examination alongside hard tissue examinations.
Screening for oral cancer and pre-cancer becomes part of the routine examination. In practice, this will normally
be at the beginning of each new course of treatment.
not a diagnostic tool.
In the UK, it is sold by Panadent. Checking their website, there seems to be a patchy take up over England; using
this system, advertise their using this system, advertise their oral cancer screeningoral cancer screening facility.
• Chemi-luminescent device
• 30 ml acetic acid
• Light stick holder / retractor
|Last Updated 1st January 2020
1. Patient rinses with 1% acetic acid for 1 minute
2. Chemi-luminescent device activated & placed in ‘light stick’ holder.
3. Dim room lighting
4. Visually inspect oral cavity using device
5. Record any findings and refer the patient if necessary
How ViziLite® Works
Normal epithelium (skin) absorbs the light and appears dark; abnormal tissue reflects light and appears bright
white. Based upon the current suggested usage for these devices, it is unclear what added benefit they would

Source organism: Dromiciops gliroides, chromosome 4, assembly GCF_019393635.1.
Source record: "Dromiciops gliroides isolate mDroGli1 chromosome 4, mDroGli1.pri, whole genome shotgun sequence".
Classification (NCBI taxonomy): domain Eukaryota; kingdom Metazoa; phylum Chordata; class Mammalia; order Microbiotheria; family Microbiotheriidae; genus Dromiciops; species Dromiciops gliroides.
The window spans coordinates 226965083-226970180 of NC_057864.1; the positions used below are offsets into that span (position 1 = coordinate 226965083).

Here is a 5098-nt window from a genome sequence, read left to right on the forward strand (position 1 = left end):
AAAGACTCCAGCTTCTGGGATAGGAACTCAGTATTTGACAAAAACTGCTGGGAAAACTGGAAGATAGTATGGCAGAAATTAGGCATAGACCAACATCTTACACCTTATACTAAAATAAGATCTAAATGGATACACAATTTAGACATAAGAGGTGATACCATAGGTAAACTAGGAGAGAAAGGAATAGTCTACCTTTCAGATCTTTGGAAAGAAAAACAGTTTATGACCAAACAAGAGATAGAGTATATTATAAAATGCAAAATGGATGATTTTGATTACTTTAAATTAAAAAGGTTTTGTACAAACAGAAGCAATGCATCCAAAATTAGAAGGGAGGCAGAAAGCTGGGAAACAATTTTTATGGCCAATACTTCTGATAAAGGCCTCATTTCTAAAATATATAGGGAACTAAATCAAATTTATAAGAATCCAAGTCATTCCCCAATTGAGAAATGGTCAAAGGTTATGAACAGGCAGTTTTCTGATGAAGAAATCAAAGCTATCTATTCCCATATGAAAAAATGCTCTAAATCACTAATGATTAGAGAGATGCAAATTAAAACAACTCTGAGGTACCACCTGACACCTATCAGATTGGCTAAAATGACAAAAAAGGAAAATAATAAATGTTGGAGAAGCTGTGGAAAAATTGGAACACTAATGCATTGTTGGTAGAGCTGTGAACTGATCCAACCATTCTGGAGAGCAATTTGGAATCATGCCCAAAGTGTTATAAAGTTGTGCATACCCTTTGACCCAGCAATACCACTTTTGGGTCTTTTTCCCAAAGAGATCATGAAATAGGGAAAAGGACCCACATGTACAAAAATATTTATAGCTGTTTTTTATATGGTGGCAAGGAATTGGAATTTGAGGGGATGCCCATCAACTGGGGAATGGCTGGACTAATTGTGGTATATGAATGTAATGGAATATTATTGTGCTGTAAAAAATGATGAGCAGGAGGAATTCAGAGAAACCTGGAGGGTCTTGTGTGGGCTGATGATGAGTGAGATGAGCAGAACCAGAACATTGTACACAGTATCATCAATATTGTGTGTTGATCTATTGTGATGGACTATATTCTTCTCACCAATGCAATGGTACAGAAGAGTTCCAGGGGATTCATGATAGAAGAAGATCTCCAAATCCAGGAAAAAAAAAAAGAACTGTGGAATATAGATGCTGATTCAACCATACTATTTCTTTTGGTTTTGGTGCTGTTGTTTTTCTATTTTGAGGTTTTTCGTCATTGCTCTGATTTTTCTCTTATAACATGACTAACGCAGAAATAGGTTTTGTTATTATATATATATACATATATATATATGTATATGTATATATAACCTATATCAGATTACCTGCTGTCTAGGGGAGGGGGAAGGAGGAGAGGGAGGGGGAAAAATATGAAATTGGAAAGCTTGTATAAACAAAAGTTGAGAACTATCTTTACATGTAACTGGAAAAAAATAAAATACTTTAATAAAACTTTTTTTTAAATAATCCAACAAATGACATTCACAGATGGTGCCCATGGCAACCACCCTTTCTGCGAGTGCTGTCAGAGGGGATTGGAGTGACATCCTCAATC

provide to the practicing clinician.
- Meta-chromatic dye
- Stains nuclear DNA
- 1% aqueous solution followed by 1% acetic acid to de-colourise the oral lesion
- ‘Abnormal’ tissue retains the blue dye
Tolonium chloride or toluidine blue, is a stain that like Vizilite, is used as a screening device to help the clinician
more easily visualise suspicious lesions.
Overall, toluidine blue appears to be good at detecting carcinomata but is positive in only ~50% of lesions with
dysplasia. In addition, it also frequently stains common, benign conditions such as non-specific ulcers.
A systematic review concluded that there is no evidence that toluidine blue is effective as a screening test in a
primary care setting.
The high rate of false positive stains and the low specificity in staining dysplasia likely outweigh the potential
benefits of any additional cancers detected at this time.
All 3 layers (basal, intermediate and superficial layers) of epithelium are included / OralCDx® results come back